“Pastor, I need you to make sure the garbage is emptied from all Sunday School classrooms and pushed out to the curb on Tuesday mornings.”
“Pastor, I’d sure appreciate it if you could visit my cousin’s brother-in-law before his doctor’s appointment tomorrow morning. He lives three hours away, but you’ll enjoy the drive.”
“Pastor, the grass at the parsonage is too high. When are you going to mow it?”
“Pastor, some of our widows aren’t receiving food deliveries. We need you to start making the deliveries yourself so no one is overlooked.”
“Pastor, I’m transferring my membership from this church. Your sermons aren’t feeding me.”
A 2,000-Year-Old Problem
Although the details may change, many pastors hear comments like these on a regular basis. As a result, these shepherds of the flock spend much of their time completing tasks that are not directly related to their primary ministry calling, a challenge that church leaders have faced since Christ established the church 2,000 years ago.
During the church’s early days, the number of new disciples grew rapidly. As the church grew, the need for member care also grew. However, in Acts 6, a complaint arose because some of the widows were not being served during the daily distribution of food.
When the Twelve heard this complaint, they responded, “It would not be right for us to give up preaching the word of God to wait on tables” (Acts 6:2). At first glance, the Twelve’s response seems arrogant. Who do these guys think they are? Do they believe that serving others is beneath them? Are they too good to wait on tables?
However, a closer look shows that they simply recognized the role that God had called them to fulfill. Their task was to devote themselves to “prayer and the ministry of the word” (Acts 6:4), but they couldn’t fulfill that task if they spent the bulk of their time meeting the individual needs of their growing church membership.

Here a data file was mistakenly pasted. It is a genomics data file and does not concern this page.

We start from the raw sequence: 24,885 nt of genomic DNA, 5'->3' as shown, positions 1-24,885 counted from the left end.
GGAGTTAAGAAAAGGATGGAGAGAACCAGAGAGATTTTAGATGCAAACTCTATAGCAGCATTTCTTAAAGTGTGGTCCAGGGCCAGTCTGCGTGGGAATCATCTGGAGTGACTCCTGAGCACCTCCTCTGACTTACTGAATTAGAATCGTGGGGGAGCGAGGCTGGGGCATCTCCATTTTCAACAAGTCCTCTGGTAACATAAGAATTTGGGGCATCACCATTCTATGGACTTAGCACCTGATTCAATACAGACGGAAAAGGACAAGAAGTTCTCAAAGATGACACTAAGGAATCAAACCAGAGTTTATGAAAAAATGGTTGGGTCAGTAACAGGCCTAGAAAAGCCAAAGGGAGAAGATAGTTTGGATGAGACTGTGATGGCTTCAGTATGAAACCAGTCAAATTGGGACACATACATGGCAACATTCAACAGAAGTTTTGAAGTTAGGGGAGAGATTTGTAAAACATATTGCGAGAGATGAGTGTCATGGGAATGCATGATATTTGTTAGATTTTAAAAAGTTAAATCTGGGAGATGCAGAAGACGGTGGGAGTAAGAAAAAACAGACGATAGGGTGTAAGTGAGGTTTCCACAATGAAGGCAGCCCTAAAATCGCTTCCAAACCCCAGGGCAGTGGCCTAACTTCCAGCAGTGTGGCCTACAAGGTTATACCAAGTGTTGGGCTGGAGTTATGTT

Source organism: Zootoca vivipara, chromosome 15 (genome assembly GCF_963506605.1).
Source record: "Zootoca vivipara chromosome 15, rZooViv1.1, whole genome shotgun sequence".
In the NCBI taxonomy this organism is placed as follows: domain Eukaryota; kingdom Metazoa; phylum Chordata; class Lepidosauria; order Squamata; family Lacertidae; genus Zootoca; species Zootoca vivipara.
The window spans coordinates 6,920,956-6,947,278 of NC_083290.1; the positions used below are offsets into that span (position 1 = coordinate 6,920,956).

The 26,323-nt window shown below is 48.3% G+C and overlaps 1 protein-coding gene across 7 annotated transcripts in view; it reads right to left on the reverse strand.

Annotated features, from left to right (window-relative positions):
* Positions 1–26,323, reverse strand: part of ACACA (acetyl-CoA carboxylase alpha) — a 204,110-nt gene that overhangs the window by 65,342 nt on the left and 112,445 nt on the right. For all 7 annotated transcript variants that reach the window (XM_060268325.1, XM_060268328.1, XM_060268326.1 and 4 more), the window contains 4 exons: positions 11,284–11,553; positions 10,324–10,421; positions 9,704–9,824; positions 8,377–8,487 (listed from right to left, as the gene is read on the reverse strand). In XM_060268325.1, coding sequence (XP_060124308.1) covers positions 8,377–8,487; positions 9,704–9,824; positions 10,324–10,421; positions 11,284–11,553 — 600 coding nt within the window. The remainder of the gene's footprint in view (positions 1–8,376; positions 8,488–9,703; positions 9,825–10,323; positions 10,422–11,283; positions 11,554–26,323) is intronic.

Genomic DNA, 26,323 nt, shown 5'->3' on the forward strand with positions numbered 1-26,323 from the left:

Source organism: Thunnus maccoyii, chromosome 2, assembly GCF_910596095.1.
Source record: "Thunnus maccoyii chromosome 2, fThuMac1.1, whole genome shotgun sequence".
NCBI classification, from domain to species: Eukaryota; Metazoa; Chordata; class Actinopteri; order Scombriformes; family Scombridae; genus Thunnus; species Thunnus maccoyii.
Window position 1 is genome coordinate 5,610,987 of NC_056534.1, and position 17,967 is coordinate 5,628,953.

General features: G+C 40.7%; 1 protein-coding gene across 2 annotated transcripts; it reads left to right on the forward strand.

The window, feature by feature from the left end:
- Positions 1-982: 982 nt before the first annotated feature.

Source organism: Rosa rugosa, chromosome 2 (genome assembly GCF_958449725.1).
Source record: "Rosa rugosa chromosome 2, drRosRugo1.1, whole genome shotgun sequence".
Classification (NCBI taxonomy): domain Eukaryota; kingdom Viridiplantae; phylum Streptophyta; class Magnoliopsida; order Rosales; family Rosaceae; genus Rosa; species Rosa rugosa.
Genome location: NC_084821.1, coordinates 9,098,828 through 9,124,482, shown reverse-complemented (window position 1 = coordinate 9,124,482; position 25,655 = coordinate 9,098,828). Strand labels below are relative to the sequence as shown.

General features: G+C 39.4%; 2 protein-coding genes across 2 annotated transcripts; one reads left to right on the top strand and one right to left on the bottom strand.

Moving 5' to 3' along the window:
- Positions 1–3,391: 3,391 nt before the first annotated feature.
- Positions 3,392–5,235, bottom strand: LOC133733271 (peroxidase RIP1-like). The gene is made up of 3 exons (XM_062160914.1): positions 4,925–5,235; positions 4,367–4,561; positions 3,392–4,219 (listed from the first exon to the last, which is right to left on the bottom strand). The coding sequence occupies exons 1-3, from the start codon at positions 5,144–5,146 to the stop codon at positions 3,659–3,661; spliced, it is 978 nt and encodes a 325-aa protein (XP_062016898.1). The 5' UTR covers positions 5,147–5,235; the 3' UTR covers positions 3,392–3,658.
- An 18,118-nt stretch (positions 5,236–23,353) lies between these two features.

When the Twelve defined the tasks they would and would not complete, they essentially created the first pastoral job description.
Why Your Church Should Have a Written Pastor’s Job Description
As I have consulted with churches during their search for a new pastor, I have discovered that many don’t have a written job description for their pastor. Some don’t see the need for one. Some think that such formality allows the world into the church because job descriptions are a business-oriented idea. (Side note: If you don’t like the “job description” terminology, call it a “ministry description.”) Some think their church is too small to need a written job description.
However, I believe churches of all shapes and sizes should create and adhere to a written job description for their pastor. Here are three reasons why:
- It clearly defines the pastor’s responsibilities and expectations. A good job description lists specific responsibilities the church expects the pastor to fulfill (more on that below). As a result, the pastor and the church are on the same page.
- It promotes accountability. If your church has a group that holds the pastor accountable to his calling (such as an Elder Board, Deacon body, or Personnel Committee), the pastor’s job description is an excellent resource for both the pastor and his accountability group. The church can hold the pastor accountable for fulfilling the tasks that God has called him to do. But he can also hold the church accountable for the requests made of him. This document becomes his best friend if he is regularly expected to complete tasks not in his job description. Accountability works both ways!
- It creates teaching opportunities. Writing or revising the pastor’s job description is an opportunity to teach the congregation about a pastor’s biblical roles and qualifications.
What Should Be Included
If you’re convinced that your church should have a written job description for your pastor, you’ll need to decide what to include in the document. Here are six of the most common features:
- Position summary. This element is usually listed first in the job description. It is a summary paragraph – usually no more than 2-3 sentences – of the primary function and responsibilities of the pastoral position.
- Statement of faith. You should include a summary of what your church expects your pastor to believe about certain theological doctrines. For example, a statement that the pastor must believe the Bible is far too broad and should be defined with greater clarity. If your church holds to a specific statement of faith (such as the Baptist Faith & Message), a simple statement that the pastor must believe and teach in accordance with (and not contrary to) that statement of faith will suffice.